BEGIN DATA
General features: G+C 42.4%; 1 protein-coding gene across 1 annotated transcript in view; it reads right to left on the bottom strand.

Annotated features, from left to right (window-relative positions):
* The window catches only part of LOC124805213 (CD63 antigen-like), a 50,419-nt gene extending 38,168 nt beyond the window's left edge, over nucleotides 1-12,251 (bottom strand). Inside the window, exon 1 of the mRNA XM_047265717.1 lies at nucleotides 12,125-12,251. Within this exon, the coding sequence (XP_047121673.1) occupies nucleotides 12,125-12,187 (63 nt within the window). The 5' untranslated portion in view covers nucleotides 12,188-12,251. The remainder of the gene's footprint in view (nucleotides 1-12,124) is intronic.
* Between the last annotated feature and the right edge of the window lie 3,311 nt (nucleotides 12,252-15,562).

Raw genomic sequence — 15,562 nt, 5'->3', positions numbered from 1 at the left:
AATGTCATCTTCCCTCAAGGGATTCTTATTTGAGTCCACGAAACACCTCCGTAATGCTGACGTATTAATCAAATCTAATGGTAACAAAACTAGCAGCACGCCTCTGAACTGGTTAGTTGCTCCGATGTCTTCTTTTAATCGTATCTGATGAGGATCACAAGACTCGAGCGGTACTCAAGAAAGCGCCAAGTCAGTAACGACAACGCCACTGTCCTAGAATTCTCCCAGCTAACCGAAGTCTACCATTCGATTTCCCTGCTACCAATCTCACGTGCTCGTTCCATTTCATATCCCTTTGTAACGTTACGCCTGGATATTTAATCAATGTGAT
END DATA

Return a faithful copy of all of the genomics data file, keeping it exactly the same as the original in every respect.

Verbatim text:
General features: G+C 42.4%; 1 protein-coding gene across 1 annotated transcript in view; it reads right to left on the bottom strand.

Annotated features, from left to right (window-relative positions):
* The window catches only part of LOC124805213 (CD63 antigen-like), a 50,419-nt gene extending 38,168 nt beyond the window's left edge, over nucleotides 1-12,251 (bottom strand). Inside the window, exon 1 of the mRNA XM_047265717.1 lies at nucleotides 12,125-12,251. Within this exon, the coding sequence (XP_047121673.1) occupies nucleotides 12,125-12,187 (63 nt within the window). The 5' untranslated portion in view covers nucleotides 12,188-12,251. The remainder of the gene's footprint in view (nucleotides 1-12,124) is intronic.
* Between the last annotated feature and the right edge of the window lie 3,311 nt (nucleotides 12,252-15,562).

Raw genomic sequence — 15,562 nt, 5'->3', positions numbered from 1 at the left:
AATGTCATCTTCCCTCAAGGGATTCTTATTTGAGTCCACGAAACACCTCCGTAATGCTGACGTATTAATCAAATCTAATGGTAACAAAACTAGCAGCACGCCTCTGAACTGGTTAGTTGCTCCGATGTCTTCTTTTAATCGTATCTGATGAGGATCACAAGACTCGAGCGGTACTCAAGAAAGCGCCAAGTCAGTAACGACAACGCCACTGTCCTAGAATTCTCCCAGCTAACCGAAGTCTACCATTCGATTTCCCTGCTACCAATCTCACGTGCTCGTTCCATTTCATATCCCTTTGTAACGTTACGCCTGGATATTTAATCAATGTGAT